PAGE – People who went to “The Nutcracker” over the weekend know her. She was the queen of the Land of Sweets, very regal and authoritative, who danced with maturity and strength. She was the ballerina of Act IV and this was her last performance.
“It’s bittersweet,” said Chyenne Klemme as she prepared for her Sugarplum Fairy solo Saturday night at Page High School’s Cultural Arts Building, where she also had performed the previous night, catching the quality of dulcet icing that was right for her name.
Klemme, a senior at Page High, has danced the Sugarplum Fairy solo before. She says if a dancer performs this role with warmth, graciousness, and elegance, the spell is cast. But dancing this solo requires movements that embody wistfulness and breadth.
“I’ve been the Sugarplum Fairy for two years now,” said Klemme, whose port de bras (moving and posing the arms) has an unselfconscious way of blossoming. “And it’s definitely a difficult dance but over the past two years, I’ve progressed, and I can see differences in my dancing this year than last year and how I’ve grown stronger as a dancer.”
Klemme went on to say, “I really like the Sugarplum Fairy dance. It’s really whimsical and sparkly and everything fun. It gets me into the Christmas spirit.”
Surrounded by the “Christmas Tree Angels,” Klemme danced on the CAB stage to the enchanting melody of “The Dance of the Sugar Plum Fairy” from Tchaikovsky’s The Nutcracker.
Every year productions pop back into life by the hundred, just as it returned to The Dancespace for its annual over the weekend.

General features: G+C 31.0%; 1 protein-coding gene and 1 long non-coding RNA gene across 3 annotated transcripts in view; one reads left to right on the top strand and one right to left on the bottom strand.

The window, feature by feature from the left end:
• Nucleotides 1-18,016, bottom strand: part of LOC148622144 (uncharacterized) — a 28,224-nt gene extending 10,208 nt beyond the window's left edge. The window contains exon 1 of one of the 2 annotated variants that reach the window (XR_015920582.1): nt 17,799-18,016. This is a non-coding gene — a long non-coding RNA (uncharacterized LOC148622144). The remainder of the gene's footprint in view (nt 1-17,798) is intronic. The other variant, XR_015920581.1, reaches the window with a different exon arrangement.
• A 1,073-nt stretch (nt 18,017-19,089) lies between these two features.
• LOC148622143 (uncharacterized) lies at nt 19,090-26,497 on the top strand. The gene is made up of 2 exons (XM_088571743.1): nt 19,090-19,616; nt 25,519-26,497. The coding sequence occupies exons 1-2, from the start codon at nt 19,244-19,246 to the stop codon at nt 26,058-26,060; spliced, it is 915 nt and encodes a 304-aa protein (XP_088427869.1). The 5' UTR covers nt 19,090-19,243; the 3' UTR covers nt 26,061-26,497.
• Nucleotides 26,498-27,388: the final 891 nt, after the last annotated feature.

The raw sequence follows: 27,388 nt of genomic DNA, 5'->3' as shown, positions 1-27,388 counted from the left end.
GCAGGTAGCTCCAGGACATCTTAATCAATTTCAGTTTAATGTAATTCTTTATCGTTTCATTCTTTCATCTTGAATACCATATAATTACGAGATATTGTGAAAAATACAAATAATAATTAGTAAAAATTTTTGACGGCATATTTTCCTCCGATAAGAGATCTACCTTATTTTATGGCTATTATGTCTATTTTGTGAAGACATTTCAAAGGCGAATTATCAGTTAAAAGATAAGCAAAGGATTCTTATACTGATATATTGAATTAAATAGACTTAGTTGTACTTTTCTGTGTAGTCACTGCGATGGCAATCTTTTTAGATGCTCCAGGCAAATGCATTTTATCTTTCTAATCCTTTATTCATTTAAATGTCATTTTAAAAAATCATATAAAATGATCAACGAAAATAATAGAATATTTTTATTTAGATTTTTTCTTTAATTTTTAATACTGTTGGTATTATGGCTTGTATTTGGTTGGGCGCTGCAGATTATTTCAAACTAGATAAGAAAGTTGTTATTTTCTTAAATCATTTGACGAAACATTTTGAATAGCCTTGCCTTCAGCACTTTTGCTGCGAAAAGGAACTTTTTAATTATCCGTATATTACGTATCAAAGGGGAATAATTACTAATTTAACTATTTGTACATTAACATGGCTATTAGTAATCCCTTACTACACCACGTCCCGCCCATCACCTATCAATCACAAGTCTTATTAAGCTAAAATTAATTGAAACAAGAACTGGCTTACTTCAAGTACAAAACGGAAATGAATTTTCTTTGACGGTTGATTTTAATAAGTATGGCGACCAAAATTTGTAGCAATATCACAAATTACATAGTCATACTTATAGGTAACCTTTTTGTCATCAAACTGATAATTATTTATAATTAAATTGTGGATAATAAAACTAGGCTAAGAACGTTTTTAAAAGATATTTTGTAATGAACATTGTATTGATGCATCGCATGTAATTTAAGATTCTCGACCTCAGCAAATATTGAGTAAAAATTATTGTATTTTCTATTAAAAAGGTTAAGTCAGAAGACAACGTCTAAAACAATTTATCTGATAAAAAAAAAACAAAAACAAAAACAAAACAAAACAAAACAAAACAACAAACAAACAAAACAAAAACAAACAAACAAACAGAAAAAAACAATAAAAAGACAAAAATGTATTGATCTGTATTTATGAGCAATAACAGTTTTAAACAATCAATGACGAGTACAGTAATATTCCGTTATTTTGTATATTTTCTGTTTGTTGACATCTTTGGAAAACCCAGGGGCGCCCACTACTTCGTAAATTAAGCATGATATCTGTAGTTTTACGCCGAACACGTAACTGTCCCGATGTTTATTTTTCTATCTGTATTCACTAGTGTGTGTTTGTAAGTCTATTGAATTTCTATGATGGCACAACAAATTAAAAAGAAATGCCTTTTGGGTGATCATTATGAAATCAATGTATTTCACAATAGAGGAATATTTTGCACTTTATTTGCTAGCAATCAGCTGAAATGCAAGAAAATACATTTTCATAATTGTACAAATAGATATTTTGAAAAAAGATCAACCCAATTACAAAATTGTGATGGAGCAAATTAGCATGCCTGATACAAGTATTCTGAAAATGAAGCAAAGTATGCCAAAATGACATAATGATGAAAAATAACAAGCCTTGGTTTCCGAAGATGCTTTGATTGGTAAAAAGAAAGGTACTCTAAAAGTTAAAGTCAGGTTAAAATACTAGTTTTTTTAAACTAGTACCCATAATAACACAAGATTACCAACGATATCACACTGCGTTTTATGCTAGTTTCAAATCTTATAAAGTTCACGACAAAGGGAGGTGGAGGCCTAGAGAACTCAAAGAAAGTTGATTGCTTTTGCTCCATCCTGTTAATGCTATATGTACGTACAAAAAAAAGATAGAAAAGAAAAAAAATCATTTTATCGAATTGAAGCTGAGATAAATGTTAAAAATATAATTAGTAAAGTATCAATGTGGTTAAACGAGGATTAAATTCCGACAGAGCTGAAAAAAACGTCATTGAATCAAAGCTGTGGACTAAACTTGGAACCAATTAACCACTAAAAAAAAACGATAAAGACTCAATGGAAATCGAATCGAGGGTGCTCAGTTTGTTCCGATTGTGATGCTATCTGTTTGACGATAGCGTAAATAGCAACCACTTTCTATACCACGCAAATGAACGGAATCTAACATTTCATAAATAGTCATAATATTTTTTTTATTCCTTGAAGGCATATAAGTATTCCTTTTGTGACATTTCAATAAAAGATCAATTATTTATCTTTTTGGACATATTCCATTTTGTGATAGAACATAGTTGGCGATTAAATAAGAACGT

Most, like The Dancespace, still follow the same basic conventions established by the first version: Clara, her magician godfather Drosselmeyer, a battle between toy soldiers and mice, a forest glade of dancing Snowflakes, a Sugarplum Fairy presiding over a realm of Sweets. But variations of this ballet abound.
Though this never gets old for Janice Kocjan, owner of the Dancespace School of Ballet, who played the mother in Act I’s “A gala Christmas party at the home of Clara and Fritz.”
“Actually, it doesn’t (get old). I don’t know why,” Kocjan said. “It’s always magical and I guess it always will be.”
Usually the setting is more than a century ago, and usually in Europe. The Nutcracker is not about falling in love. It is a fairytale ballet centered on a family’s Christmas Eve celebration. The story centers on Clara’s awakening to the wider world. Part of the story’s mystery is that Drosselmeyer and the Sugarplum never meet. Only Clara and the Nutcracker Prince meet both characters.
“It’s kind of around the basis of magic around Christmas time,” Klemme explained. “So, this little girl receives a Christmas present, which is the nutcracker, at a Christmas party (she’s) having with their family and friends. And it turns out this nutcracker is magical. After the party (Clara) goes downstairs and it comes to life and with that comes a battle between the nutcracker soldiers and the evil rats.”
She went on to say, “After that, she travels to the land of snow where the Snow Queen performs the snowflakes, then travels to the Land of Sweets where she meets the Sugarplum Fairy and is introduced to all the dolls. After that, they all perform and there’s the waltz of the flowers and–– She gets carried away back to her home.”
Klemme says The Nutcracker is a tradition for her and her Dancespace family.
“We’ve been all doing this since we were wee … ones,” she added. “So, it’s definitely something we always look forward to and we have so much fun doing it. We perform and rehearse together so much that our dance studio’s like our second home.”
But the magic happens backstage a couple hours before showtime, said Kocjan.
“There’s a lot of chaos but there’s also good organization.”
The mice made ultrasonic noises backstage. They colored and played while the little Sugarplum fairies bounced and sang “Down by the banks of the Hanky Panky,” a circle game, as they waited for the overture.
The dolls carefully applied their makeup and chitchatted with one another in the girls’ dressing room. Some stretched their feet in a hallway while Joy Szabo applied theater makeup to Brenden Donoho, who along with three others, played Fritz’s friends.
It is that time of year again.